Nomura Holdings Inc. expressed cautious hope that its latest turnaround plan has put itself on track for a rebound from a dismal fiscal year, after reporting 969% year-over-year surge in fiscal first-quarter net profit as well as higher revenues in all three business divisions.
Nomura CFO Takumi Kitamura said in a July 31 earnings call that Nomura's efforts to revamp its product line, rein in expenses, and review strategic sectors bore fruit in the fiscal first quarter ended June 30, even in a "challenging environment" that included U.S.-China trade frictions, Brexit uncertainty, and prospects of interest rate cuts in the U.S. and Europe.
The company "saw results from reviewing our business portfolio and other efforts to improve profitability...resulting in higher income before income taxes in all business divisions," said Kitamura.
"By implementing the realignment of our business platform, we aim to gain further traction to build on the signs of change that became evident in the first quarter of this year."
Kitamura, however, emphasized the scale of the challenge Nomura faces in overcoming its woes, which caused support for CEO Koji Nagai to plunge at a June shareholder meeting. "We are neither optimistic nor pessimistic," said Kitamura.
Nomura reported signs of a broad-based recovery across business units and regions in the fiscal first quarter.
Its wholesale, retail and asset management divisions all notched higher quarter-on-quarter net revenue and pretax income, with a combined total of ¥274.6 billion and ¥46.3 billion, respectively. Nomura's three international regions, meanwhile, returned to pretax profit totaling ¥30.4 billion.
Kitamura cited Nomura's overhaul of its retail product strategy as a "major factor" in the positive first-quarter results. And he cited strong wholesale performance, even in a global environment that was "not favorable," as a reason for hope.
"Is it sustainable? It's challenging but we wish to maintain this momentum," said Kitamura.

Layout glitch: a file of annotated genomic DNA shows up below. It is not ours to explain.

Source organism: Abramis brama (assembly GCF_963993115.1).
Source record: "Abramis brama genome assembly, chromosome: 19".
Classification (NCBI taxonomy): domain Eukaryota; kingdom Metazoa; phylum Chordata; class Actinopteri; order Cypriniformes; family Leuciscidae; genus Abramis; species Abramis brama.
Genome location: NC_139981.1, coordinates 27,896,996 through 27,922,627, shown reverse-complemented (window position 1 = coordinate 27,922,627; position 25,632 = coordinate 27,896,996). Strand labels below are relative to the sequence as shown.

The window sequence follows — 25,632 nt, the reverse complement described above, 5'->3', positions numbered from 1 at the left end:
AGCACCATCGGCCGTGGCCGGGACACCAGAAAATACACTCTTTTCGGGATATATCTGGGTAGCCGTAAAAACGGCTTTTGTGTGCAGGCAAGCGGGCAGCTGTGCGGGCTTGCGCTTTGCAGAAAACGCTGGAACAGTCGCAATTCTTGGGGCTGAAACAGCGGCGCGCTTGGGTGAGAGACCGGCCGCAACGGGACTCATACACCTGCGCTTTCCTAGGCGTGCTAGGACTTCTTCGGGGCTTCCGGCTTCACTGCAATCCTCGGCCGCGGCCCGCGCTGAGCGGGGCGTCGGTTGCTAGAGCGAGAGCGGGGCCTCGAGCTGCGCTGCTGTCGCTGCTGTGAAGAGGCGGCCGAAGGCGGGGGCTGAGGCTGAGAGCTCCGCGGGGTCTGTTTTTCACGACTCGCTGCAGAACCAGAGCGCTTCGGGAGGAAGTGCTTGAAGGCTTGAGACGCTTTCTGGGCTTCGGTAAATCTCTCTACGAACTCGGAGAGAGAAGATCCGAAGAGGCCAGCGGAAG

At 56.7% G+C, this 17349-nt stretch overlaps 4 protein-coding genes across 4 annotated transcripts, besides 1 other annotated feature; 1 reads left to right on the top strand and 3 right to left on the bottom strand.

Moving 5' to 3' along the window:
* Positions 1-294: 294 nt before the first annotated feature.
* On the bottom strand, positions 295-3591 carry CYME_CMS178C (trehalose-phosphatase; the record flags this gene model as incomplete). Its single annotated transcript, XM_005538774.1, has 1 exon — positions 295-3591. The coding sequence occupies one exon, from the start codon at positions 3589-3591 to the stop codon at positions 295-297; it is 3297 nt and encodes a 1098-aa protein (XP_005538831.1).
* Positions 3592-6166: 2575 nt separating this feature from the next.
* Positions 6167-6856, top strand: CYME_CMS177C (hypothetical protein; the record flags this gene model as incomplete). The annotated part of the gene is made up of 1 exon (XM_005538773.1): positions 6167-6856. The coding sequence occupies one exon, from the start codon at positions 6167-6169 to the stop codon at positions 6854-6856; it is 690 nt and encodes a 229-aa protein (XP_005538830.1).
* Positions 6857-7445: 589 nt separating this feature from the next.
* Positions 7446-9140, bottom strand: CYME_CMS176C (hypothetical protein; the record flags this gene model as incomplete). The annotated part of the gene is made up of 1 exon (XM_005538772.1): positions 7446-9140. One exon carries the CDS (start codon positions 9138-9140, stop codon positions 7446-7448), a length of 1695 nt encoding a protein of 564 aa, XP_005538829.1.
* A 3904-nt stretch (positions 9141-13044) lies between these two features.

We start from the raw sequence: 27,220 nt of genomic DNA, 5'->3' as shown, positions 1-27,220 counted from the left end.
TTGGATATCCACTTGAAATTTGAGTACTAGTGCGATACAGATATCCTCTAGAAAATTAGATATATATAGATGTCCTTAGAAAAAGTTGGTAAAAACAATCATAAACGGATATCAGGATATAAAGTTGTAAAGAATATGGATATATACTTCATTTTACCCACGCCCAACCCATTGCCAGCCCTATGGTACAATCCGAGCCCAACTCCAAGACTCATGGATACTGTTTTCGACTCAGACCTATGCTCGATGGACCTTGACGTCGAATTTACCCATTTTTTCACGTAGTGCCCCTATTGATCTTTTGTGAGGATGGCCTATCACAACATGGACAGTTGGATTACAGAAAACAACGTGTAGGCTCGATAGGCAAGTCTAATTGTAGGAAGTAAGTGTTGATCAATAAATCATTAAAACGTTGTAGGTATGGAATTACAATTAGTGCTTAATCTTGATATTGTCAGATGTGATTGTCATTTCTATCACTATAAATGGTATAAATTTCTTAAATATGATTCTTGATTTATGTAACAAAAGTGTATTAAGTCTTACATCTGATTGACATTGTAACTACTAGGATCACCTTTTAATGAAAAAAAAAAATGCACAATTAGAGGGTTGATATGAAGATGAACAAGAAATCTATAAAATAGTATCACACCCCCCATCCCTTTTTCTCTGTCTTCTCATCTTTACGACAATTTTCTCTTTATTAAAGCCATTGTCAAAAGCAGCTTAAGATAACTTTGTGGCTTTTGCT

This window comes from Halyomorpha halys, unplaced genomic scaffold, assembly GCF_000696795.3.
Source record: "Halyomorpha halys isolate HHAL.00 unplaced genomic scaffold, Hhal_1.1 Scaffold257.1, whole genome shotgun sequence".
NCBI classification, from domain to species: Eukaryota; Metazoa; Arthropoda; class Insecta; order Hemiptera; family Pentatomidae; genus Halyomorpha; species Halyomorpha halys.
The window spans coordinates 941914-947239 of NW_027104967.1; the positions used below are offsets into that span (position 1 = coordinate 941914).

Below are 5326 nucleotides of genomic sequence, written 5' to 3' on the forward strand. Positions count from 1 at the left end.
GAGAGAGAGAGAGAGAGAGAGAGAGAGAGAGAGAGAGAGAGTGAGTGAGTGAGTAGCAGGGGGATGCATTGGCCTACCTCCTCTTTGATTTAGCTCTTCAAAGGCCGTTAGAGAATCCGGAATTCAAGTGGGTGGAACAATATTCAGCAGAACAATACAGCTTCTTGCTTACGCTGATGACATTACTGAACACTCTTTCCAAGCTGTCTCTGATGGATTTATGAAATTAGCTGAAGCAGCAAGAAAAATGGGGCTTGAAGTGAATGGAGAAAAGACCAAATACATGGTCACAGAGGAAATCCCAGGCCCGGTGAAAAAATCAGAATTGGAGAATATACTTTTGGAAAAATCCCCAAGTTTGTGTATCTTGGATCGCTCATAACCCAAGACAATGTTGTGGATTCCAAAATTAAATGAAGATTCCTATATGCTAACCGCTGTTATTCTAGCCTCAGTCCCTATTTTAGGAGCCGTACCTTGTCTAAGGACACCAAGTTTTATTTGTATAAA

Nomura also made important progress in its belt-tightening mission in the first quarter, achieving the 50% mark in its target to reduce overall costs by ¥440 billion by 2022. It hopes to meet 60% of the goal this fiscal year. Kitamura said a work-in-progress to implement an artificial intelligence platform promises to further bring down expenses.
In April, Nomura announced a major restructuring drive that included slashing $1 billion of costs from wholesale operations, reducing its global workforce, and consolidating branches in its domestic market.
Kitamura said Nomura was not finished with reducing its global workforce, although some executed job cuts have not been reflected in the latest headcount figures from June, which showed overseas staff dropping to 11,689 from 12,012 in March.
"Some of it is included (in the June figure) and some not," said Kitamura. "Just because we communicate with an employee it does not mean they are immediately deducted from headcount … Not all of headcount optimization has been reflected."
The signs of recovery come amid a volatile global business and geopolitical environment, chronic weakness in Japan’s banking industry, and increasing scrutiny over Nomura's own business practices. In May, Nomura was hit by revelations that employees leaked sensitive market information from its Nomura Research Institute Ltd. affiliate to institutional clients, a key factor in the June pressure on Nagai to step aside.
Nagai vowed to continue improving Nomura's business practices following the earnings announcement. "We will work to further strengthen our internal control framework and swiftly rebuild our business platform," he said.
CFO Kitamura held out the possibility of another share buyback following the surprise $1.4 billion acquisition of shares in June. "At this stage of the year, we are not able to commit," said Kitamura. "But yes, there is an option of an additional share buyback."
As of July 31, US$1 was equivalent to ¥108.60.